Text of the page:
The Atrium, shown below, which was located at the centre of the ship over three decks.
We often sat on the top floor of the atrium, because it had a small bar called Mixes, and we were as far as possible away from any loud music.
Around 5.00 pm on the bottom deck of the atrium a piano player and a young lady playing the flute could be heard as the music gently floated upwards – all very civilized. The background music would allow us to chat with our neighbours, without shouting.
There were several other bars, but for one main reason we would always return to The Mixes Bar, the reason being the lack of noise, not just the wine.
The atrium was popular for afternoon trivia, which was often quite funny.
We did try The Orient Bar, shown above, but this bar had loud music that killed even the thought of conversation, which managed to drive us away – we never returned, which was a shame, because they had Fat Yak beer on tap, but I valued my ears more than a pint.
Next door was the Connexions Bar, and I did enjoy their music, and the musicians were entertaining, but once again after a short time the loudness drove us away.
On one of the higher decks we visited The Dome.
I don’t think the Dome was a popular place – the above picture of the Dome is from P & O web site.
After visiting it for the first time I overheard someone refer to it as the ‘geriatric ward’ of the ship, because it was miserable.
Later in the cruise Maureen and I returned to the Dome to watch our granddaughters dance on the small dance floor. The members of the children’s club had been taught a routine by the club guides.
While I waited for them to start I picked up the wine menu and asked for a pino gris – We’ve run out Sir, – so I chose another wine, which was sauvignon blanc –
Sorry we don’t have that either – I then picked a chardonnay, –
Sorry we don’t have that one . .
What do you have? I asked, feeling exasperated.
We have this one, which was a chardonnay, and my least favourite out of a full page of white wines. . . . . now I knew why the place was miserable.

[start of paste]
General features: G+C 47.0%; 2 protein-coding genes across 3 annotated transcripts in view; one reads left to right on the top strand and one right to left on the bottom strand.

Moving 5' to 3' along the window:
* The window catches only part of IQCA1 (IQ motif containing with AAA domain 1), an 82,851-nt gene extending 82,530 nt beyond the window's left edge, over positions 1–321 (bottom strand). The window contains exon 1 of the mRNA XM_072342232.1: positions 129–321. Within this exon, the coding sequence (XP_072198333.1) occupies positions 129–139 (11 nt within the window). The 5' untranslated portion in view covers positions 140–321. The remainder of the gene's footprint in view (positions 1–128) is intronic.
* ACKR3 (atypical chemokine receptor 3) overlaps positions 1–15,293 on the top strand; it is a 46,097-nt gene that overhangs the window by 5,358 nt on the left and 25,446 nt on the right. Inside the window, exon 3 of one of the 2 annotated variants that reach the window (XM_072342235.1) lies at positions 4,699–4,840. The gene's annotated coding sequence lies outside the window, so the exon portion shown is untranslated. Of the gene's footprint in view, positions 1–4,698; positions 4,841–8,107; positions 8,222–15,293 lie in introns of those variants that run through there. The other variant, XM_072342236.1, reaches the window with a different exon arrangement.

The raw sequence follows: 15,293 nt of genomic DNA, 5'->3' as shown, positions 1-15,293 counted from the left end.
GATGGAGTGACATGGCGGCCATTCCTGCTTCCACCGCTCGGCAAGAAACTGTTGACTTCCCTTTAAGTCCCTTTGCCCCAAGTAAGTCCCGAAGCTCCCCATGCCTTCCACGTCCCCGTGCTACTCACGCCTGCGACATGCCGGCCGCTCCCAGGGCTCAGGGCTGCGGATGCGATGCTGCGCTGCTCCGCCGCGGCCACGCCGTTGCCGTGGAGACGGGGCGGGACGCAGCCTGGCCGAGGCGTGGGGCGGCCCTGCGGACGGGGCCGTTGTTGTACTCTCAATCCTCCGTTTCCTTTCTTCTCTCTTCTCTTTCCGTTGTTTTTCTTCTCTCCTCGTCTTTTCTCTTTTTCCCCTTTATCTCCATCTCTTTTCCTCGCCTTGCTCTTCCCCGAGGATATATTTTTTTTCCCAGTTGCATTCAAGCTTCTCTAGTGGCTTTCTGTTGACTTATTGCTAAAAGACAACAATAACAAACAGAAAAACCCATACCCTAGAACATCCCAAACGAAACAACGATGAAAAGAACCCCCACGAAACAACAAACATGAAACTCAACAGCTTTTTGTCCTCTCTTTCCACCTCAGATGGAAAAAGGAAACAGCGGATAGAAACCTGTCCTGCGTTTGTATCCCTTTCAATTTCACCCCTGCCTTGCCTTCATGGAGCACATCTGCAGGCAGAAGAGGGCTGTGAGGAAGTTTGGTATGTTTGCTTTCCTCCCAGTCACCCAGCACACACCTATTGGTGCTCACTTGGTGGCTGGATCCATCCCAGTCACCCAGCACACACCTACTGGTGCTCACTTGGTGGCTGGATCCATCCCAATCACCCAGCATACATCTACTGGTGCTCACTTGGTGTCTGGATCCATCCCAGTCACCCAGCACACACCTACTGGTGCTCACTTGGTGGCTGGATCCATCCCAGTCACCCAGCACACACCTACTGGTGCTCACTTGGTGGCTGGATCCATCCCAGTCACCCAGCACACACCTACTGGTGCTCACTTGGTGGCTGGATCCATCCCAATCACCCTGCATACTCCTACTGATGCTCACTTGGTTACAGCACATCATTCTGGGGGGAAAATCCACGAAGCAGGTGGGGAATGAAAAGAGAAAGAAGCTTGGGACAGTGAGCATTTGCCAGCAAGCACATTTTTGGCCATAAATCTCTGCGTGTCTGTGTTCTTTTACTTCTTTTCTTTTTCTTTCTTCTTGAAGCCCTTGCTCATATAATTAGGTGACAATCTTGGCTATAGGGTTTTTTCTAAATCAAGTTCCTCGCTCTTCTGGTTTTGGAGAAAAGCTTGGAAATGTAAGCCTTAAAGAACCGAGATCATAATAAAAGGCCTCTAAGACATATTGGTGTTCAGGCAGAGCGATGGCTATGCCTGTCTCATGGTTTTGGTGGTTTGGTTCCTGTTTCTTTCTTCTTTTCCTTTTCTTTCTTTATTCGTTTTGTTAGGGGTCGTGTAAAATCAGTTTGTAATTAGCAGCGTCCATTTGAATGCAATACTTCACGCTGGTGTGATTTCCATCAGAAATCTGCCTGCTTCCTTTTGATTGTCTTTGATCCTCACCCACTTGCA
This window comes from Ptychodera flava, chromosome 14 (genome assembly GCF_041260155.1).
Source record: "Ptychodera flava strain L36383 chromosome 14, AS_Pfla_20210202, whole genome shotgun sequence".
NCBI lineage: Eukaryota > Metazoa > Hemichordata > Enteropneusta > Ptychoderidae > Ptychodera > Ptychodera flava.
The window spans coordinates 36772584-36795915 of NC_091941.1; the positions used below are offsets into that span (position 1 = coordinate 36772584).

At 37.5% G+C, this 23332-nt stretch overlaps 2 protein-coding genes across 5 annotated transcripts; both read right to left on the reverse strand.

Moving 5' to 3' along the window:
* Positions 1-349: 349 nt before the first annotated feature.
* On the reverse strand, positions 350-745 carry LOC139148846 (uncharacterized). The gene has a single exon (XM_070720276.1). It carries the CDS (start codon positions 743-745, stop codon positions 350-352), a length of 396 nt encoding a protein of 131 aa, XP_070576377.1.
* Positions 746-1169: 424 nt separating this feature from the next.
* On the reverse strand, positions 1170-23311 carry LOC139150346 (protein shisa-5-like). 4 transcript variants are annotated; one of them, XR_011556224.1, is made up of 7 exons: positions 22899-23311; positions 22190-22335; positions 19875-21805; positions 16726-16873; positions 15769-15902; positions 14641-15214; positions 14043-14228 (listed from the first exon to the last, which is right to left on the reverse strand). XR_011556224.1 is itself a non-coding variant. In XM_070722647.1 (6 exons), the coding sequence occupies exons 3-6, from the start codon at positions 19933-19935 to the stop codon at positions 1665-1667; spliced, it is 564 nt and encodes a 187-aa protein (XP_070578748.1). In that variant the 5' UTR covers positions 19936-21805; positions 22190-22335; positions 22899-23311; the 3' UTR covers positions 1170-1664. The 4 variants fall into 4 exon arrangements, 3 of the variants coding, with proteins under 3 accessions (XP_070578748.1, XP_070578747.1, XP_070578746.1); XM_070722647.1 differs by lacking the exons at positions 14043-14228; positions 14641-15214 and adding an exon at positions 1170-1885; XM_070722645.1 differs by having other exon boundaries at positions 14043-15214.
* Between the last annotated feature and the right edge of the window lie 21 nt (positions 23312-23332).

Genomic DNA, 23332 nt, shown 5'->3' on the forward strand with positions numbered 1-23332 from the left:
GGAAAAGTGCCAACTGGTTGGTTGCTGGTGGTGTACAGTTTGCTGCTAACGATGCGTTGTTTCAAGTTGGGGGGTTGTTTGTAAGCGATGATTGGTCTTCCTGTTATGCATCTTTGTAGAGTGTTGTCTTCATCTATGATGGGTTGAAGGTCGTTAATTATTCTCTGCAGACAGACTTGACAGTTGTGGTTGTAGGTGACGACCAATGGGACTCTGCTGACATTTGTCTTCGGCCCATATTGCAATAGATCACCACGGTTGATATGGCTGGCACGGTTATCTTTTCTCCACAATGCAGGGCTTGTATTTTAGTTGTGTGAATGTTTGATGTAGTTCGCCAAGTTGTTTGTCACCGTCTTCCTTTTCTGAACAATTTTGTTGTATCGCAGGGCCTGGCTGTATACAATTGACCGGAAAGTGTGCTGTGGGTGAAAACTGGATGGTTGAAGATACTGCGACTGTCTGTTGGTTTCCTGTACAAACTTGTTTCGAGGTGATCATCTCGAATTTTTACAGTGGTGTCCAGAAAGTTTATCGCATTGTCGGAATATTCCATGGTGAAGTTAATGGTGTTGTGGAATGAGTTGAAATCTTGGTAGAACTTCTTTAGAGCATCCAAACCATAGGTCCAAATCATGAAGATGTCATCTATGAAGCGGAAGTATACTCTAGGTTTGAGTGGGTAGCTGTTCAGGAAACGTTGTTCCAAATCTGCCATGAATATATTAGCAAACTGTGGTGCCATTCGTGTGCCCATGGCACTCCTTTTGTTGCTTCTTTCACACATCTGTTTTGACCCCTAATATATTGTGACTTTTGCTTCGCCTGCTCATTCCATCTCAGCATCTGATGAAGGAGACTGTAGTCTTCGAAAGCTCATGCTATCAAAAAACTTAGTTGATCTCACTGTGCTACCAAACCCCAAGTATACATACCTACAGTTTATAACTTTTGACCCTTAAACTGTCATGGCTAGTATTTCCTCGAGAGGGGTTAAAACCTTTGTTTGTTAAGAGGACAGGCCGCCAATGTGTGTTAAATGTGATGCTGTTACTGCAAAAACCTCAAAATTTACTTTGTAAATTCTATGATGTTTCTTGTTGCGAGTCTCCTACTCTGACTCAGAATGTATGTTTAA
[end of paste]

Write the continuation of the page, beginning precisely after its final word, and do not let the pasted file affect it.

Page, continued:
All the children were very good and they were a credit to the staff who ran the children’s club. We didn’t return to this bar after the dances had finished.
This place was called ‘The Café’, and it was on the pool deck, just inside the air-conditioned accommodation. It was quiet, and gave good service. The Cafe concentrated on chocolate and coffee drinks, with cakes etc, but they also had a range of wines & bottled beers. It was a very good place to sit while the grandchildren, supervised by their parents, wore themselves out in the pool. The Café had very faint background music, which could be heard in the bar area. The music was just loud enough to be recognizable, yet did not intrude on ones conversation. Very convenient for the pool and a pleasant place to sit and read.
Pool bar outside was always popular from 10.00 am onwards.
From the pool bar or the surrounding area, you could watch a film with the soundtrack booming out over the screams of the children in the pool. I wasn’t interested in watching the films. I knew that the ship was 25 years old, but I was surprised to see that one of the films was older than the ship – and me!
Most daylight films were animated children’s films, except for the one above, which I can not remember the name.
If I hadn’t already cruised with Princess Line and Azamara Line I think this recent cruise with P & O Australia would have put me off cruising in the future.